JUDY WOODRUFF: I want to get to Michigan in just a second. But, Mark, in the meantime, we haven't just had Buttigieg and Klobuchar defect. Michael Bloomberg, who spent, as we've all said, half a billion dollars on this race, retired, and then, as we know, Elizabeth Warren yesterday. How do you evaluate those decisions they made? MARK SHIELDS: Well, I mean, obviously, it's the hardest decision. It's a tough decision for anyone to run for president, knowing that virtually everyone who runs loses. But it's an even tougher decision to end a campaign. I mean, that's saying publicly, I've lost.
I have been defeated Michael Bloomberg did it almost analytically, it seems. There was no way to go. There was no avenue. He had a premise, which was the crater and the collapse of Joe Biden. And that stopped. And if that had continued, it would have apparently been an alternative. The other problem with Bloomberg, frankly, was that he didn't live up to his campaign. His campaign was much more convincing and interesting than him. And the second... JUDY WOODRUFF: You mean the ad for him. You were saying the ads about him, right, right. MARK SHIELDS: The announcements of him - that he was a person.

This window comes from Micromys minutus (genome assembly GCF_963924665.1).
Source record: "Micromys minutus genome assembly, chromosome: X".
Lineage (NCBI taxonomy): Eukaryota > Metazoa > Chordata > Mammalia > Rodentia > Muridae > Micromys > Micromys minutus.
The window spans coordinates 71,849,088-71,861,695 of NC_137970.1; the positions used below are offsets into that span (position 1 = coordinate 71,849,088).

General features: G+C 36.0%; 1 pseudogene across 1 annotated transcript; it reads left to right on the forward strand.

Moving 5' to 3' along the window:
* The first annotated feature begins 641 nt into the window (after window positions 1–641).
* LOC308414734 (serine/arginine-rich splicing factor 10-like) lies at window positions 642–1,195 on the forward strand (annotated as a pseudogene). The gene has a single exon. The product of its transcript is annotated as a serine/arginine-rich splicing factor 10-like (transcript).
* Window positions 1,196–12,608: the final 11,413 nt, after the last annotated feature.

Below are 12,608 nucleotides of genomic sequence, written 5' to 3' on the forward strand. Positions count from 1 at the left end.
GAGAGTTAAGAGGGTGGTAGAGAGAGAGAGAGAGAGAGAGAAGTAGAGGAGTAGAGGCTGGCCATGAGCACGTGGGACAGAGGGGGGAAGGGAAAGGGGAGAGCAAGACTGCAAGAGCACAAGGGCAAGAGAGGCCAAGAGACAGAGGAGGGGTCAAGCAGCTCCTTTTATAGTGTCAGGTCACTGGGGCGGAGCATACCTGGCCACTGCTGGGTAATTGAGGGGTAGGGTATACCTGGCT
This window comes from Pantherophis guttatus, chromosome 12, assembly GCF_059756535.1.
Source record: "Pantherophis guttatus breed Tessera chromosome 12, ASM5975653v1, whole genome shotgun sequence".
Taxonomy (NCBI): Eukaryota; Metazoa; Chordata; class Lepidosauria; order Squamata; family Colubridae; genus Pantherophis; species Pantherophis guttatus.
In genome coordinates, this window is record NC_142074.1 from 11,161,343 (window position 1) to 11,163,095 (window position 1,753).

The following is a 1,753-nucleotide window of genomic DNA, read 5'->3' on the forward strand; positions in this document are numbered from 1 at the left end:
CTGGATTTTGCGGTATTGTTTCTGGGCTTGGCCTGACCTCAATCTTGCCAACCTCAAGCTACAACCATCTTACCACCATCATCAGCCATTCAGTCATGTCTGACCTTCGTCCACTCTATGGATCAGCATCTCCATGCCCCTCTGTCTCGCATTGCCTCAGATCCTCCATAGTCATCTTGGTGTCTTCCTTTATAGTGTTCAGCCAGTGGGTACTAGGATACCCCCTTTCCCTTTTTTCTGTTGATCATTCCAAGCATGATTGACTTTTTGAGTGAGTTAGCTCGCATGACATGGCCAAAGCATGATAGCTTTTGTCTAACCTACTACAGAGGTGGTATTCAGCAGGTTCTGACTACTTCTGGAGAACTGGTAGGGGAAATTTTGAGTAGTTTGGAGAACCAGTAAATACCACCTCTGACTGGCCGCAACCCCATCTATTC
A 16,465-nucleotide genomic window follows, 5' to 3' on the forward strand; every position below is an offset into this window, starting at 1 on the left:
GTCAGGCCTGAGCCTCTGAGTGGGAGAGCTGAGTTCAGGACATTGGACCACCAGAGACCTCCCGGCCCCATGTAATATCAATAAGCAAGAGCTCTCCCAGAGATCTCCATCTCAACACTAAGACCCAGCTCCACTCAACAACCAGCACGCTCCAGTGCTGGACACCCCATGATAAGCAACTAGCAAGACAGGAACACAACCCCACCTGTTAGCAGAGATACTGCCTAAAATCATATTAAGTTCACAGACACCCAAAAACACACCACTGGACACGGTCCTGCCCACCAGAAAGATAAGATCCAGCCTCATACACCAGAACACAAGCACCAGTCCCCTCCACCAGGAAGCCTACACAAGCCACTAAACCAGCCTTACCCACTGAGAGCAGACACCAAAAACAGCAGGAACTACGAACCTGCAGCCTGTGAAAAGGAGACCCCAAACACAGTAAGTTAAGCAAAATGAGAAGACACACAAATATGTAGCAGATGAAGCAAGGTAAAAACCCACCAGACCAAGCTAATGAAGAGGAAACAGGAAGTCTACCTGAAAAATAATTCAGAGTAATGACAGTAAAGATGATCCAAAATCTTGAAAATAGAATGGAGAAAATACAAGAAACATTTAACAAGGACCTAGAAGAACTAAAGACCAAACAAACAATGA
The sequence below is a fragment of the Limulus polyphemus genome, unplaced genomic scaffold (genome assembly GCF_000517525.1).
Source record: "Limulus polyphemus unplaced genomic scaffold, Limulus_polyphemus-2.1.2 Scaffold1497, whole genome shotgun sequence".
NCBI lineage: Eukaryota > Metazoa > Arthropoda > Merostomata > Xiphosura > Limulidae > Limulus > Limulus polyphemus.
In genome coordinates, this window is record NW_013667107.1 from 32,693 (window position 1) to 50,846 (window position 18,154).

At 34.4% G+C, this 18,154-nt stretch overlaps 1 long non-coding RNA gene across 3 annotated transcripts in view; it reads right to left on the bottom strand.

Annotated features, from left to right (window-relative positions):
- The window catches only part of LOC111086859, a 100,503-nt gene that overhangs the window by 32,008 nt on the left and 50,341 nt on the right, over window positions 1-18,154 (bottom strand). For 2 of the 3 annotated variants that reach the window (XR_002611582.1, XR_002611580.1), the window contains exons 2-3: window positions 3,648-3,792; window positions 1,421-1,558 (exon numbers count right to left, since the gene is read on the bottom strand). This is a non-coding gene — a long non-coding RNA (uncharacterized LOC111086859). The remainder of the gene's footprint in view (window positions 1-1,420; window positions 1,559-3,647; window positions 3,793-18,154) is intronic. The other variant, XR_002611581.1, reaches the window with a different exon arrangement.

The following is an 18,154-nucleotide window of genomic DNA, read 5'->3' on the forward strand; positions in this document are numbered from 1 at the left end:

He was just a. he was a very uninspiring and uninspired candidate, when he saw him on that stage. The other mistake he made, and he didn't think about it at the time, was on August 5, 2012, when he hosted a fundraiser at his Upper East home for a Republican senator from Massachusetts named Scott Brown. Scott Brown was being run against... opposed by Elizabeth Warren. There's an old saying in Massachusetts, don't get mad, get even. She got both. She got angry and retaliated. She kneed him. She never recovered. That was... Elizabeth Warren is another case. But go ahead. Come on David, but I'd love to argue.
JUDY WOODRUFF: Yes. MARK SHIELDS: I think she's a mystery to me. I mean, she... I thought she was a phenomenal candidate. I really did. I mean, she had great energy. JUDY WOODRUFF: And she was leading last October. MARK SHIELDS: She was leading. JUDY WOODRUFF: Right. MARK SHIELDS: She could have...she made a mistake. She was honest. I think she made a mistake in endorsing Medicare for All. But then she was honest about paying for it. And that... if you're Medicare for all, you have to be a purist, and you don't get into... like Bernie he doesn't get into how it's paid.